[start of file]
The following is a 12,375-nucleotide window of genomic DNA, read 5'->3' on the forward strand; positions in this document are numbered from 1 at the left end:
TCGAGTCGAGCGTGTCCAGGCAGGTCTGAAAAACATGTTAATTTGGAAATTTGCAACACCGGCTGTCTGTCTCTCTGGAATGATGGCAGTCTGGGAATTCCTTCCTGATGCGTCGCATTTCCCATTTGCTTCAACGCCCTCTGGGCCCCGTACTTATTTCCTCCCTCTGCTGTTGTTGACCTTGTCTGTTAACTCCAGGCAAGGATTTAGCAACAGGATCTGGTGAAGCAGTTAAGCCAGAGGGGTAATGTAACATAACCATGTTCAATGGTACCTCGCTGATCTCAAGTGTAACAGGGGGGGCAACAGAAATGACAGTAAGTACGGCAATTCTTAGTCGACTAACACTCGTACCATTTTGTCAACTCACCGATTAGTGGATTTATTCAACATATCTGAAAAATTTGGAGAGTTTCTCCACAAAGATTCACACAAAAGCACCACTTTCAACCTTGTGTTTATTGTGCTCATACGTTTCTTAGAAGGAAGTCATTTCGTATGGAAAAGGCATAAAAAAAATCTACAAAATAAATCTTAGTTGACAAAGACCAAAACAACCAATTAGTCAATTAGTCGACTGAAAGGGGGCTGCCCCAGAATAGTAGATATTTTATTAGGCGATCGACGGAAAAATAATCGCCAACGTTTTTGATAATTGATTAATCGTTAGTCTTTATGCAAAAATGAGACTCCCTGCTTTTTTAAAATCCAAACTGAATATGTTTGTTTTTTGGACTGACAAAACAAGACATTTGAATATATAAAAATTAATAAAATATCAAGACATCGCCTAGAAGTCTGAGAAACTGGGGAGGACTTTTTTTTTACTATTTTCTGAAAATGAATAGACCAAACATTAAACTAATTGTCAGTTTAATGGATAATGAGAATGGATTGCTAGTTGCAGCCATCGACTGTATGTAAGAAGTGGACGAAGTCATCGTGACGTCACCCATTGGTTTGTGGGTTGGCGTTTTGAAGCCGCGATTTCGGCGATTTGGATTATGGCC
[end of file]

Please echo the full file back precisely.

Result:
The following is a 12,375-nucleotide window of genomic DNA, read 5'->3' on the forward strand; positions in this document are numbered from 1 at the left end:
TCGAGTCGAGCGTGTCCAGGCAGGTCTGAAAAACATGTTAATTTGGAAATTTGCAACACCGGCTGTCTGTCTCTCTGGAATGATGGCAGTCTGGGAATTCCTTCCTGATGCGTCGCATTTCCCATTTGCTTCAACGCCCTCTGGGCCCCGTACTTATTTCCTCCCTCTGCTGTTGTTGACCTTGTCTGTTAACTCCAGGCAAGGATTTAGCAACAGGATCTGGTGAAGCAGTTAAGCCAGAGGGGTAATGTAACATAACCATGTTCAATGGTACCTCGCTGATCTCAAGTGTAACAGGGGGGGCAACAGAAATGACAGTAAGTACGGCAATTCTTAGTCGACTAACACTCGTACCATTTTGTCAACTCACCGATTAGTGGATTTATTCAACATATCTGAAAAATTTGGAGAGTTTCTCCACAAAGATTCACACAAAAGCACCACTTTCAACCTTGTGTTTATTGTGCTCATACGTTTCTTAGAAGGAAGTCATTTCGTATGGAAAAGGCATAAAAAAAATCTACAAAATAAATCTTAGTTGACAAAGACCAAAACAACCAATTAGTCAATTAGTCGACTGAAAGGGGGCTGCCCCAGAATAGTAGATATTTTATTAGGCGATCGACGGAAAAATAATCGCCAACGTTTTTGATAATTGATTAATCGTTAGTCTTTATGCAAAAATGAGACTCCCTGCTTTTTTAAAATCCAAACTGAATATGTTTGTTTTTTGGACTGACAAAACAAGACATTTGAATATATAAAAATTAATAAAATATCAAGACATCGCCTAGAAGTCTGAGAAACTGGGGAGGACTTTTTTTTTACTATTTTCTGAAAATGAATAGACCAAACATTAAACTAATTGTCAGTTTAATGGATAATGAGAATGGATTGCTAGTTGCAGCCATCGACTGTATGTAAGAAGTGGACGAAGTCATCGTGACGTCACCCATTGGTTTGTGGGTTGGCGTTTTGAAGCCGCGATTTCGGCGATTTGGATTATGGCC